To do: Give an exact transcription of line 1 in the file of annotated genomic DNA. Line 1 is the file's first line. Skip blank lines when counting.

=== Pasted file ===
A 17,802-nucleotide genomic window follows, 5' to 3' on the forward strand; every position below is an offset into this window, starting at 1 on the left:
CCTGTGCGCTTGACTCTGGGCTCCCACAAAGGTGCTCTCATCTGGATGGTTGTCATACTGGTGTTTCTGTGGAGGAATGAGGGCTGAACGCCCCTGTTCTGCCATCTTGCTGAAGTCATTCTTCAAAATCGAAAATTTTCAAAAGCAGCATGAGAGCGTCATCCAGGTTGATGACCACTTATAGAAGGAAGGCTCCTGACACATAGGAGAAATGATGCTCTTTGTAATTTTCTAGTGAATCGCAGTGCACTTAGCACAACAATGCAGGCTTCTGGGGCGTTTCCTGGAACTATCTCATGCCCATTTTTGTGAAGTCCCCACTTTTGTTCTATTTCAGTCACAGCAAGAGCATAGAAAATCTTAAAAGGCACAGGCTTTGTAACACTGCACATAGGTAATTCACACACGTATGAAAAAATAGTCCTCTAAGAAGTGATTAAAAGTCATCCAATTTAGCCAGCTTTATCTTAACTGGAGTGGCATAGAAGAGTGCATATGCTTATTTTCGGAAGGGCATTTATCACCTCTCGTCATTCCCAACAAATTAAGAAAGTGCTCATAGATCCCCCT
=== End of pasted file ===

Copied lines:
A 17,802-nucleotide genomic window follows, 5' to 3' on the forward strand; every position below is an offset into this window, starting at 1 on the left: